Iran launches a second monkey into space
As it continues to hone its space program, Iran plans to send a human to space by 2018.
Tue, Dec 17, 2013 at 09:57 AM
The Iranian space monkey Fargam after its 15-minute space flight (Photo: Newsy/Newslook)
Iran has successfully launched a monkey into space for the second time on Saturday, Dec. 14, and returned it safely to Earth after a 15-minute rocket ride, according to Iranian officials.
Iran's space monkey — named Fargam — launched 74.5 miles (120 kilometers) above Earth's surface atop a liquid fueled rocket, according to a report from the state-run Islamic Republic News Agency in Iran. Reportedly, scientists on the ground were able to monitor the monkey's health and metrics about the rocket during the flight. The mission was announced by the office of Iran President Hassan Rouhani.
"President Rouhani appreciated the Iranian scholars for dispatch of the second monkey named 'Fargam' into space and its successful return," officials with Rouhani's administration said in a statement on his official English language website. "The President also congratulated the Supreme Leader of the Islamic Revolution Ayatollah Ali Khamenei and the Iranian nation on the significant achievement. He wished further success for the Iranian experts." [Iran in Space: A Photo Gallery]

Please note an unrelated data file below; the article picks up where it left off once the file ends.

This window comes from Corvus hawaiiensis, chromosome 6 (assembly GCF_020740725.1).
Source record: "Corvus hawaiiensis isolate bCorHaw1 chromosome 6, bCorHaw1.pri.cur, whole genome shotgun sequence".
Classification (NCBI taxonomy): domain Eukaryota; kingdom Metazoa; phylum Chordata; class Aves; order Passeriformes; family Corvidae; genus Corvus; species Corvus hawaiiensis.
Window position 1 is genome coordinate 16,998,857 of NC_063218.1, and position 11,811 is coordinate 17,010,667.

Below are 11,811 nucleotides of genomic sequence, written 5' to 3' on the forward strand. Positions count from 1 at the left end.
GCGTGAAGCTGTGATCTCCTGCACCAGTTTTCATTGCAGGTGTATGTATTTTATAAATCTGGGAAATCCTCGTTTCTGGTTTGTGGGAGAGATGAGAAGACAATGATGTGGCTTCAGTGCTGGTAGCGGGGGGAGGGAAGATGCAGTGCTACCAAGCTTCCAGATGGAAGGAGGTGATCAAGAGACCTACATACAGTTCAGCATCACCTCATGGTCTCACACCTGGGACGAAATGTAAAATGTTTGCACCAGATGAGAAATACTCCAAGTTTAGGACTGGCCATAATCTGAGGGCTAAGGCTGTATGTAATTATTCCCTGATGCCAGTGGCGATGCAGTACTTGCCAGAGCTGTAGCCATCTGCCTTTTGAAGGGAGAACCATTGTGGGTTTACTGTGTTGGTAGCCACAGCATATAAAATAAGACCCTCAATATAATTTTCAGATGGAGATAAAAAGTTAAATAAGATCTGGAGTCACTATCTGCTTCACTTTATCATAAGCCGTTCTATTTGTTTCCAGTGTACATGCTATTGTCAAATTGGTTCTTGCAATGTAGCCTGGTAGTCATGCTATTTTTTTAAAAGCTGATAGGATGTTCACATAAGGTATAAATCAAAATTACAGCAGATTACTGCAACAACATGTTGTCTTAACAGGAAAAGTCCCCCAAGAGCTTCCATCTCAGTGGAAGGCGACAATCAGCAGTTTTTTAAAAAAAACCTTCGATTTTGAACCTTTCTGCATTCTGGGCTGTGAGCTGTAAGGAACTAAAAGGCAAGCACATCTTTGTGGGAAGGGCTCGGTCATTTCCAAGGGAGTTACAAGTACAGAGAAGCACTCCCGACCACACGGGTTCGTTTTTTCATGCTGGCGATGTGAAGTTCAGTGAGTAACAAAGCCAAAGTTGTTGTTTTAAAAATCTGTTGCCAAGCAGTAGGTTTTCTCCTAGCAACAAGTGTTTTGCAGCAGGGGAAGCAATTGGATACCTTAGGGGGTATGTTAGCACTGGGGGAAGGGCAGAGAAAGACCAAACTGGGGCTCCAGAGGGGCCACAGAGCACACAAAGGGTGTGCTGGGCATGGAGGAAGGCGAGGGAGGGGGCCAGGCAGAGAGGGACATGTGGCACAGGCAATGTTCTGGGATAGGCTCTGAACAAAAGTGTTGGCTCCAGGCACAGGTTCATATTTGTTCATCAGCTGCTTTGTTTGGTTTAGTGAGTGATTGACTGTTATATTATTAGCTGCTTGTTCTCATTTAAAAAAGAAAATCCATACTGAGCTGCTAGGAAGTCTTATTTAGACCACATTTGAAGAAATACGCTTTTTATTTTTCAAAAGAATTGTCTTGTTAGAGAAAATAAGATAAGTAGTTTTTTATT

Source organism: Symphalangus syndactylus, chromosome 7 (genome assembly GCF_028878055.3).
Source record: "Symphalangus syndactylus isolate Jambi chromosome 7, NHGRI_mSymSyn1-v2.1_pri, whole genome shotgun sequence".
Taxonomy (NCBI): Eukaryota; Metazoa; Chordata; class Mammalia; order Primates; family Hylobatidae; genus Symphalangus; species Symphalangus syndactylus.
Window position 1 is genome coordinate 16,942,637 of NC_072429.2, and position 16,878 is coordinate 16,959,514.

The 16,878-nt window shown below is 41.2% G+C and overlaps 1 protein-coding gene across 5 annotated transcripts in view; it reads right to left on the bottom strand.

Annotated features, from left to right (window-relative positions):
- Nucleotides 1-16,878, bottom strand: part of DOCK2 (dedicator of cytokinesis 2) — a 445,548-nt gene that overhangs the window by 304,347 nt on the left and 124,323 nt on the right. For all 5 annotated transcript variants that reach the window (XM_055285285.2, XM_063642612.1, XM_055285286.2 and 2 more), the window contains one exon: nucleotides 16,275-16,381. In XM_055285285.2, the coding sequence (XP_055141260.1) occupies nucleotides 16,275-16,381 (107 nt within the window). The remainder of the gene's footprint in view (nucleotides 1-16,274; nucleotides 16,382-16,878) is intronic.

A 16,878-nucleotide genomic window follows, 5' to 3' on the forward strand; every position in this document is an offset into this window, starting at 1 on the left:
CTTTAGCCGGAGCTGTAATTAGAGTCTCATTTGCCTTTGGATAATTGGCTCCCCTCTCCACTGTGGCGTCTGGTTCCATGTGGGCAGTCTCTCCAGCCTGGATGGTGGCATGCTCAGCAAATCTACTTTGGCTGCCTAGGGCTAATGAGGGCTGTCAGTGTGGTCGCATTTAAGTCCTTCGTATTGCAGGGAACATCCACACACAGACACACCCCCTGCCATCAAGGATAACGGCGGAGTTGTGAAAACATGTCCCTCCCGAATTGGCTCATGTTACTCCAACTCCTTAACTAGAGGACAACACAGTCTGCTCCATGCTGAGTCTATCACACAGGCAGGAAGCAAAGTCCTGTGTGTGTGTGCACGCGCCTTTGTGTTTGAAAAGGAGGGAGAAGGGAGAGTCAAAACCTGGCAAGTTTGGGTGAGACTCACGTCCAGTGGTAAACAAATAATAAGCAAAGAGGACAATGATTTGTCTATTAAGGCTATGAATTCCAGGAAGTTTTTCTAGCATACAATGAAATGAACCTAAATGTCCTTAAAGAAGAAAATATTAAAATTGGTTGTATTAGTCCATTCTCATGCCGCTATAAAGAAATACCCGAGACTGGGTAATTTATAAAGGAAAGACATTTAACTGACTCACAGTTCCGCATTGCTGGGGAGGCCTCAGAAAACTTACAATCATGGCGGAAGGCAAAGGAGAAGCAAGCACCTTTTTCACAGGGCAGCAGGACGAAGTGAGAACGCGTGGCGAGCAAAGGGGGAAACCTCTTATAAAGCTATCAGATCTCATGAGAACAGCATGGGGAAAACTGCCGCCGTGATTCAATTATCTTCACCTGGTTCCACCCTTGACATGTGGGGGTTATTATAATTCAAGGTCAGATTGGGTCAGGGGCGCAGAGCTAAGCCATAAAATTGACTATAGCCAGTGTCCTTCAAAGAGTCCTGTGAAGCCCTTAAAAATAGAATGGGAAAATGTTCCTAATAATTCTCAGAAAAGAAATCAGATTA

Fargam's flight will help Iranian scientists to continue developing space technology in the future, according to Islamic Republic News Agency officials. The nation plans to send a human to space by 2018, Iranian officials have said.
This isn't the first time Iran has sent a monkey into space. While an attempt in 2011 failed, Iran successfully launched its first monkey into suborbital space and brought it home on Jan. 28 of this year aboard a capsule called Pishgam, which means "pioneer" in Farsi. Iran's space agency used the country's Kavoshgar 5 rocket to launch that first monkey flight. A similar rocket appeared to have been used in the Dec. 14 flight, according to images posted by the IRNA news agency.
Many Western observers, however, are not convinced that the January monkey launch was actually successful due to the fact that the monkey shown in the recovery photos was different than the one shown in pre-launch pictures. Iranian officials have said that the monkeys in the photos weren't the same because a different monkey was chosen for the flight.
Iran could also be planning to send other animals into space. In September, Iranian space official Mohammad Ebrahimi said that a Persian cat could launch to space as early as March 2014.
The Islamic Republic's space program has completed quite a few milestones in recent years. Iran sent its first satellite into orbit in 2009 and launched two Earth-observing spacecraft in 2011 and 2012.
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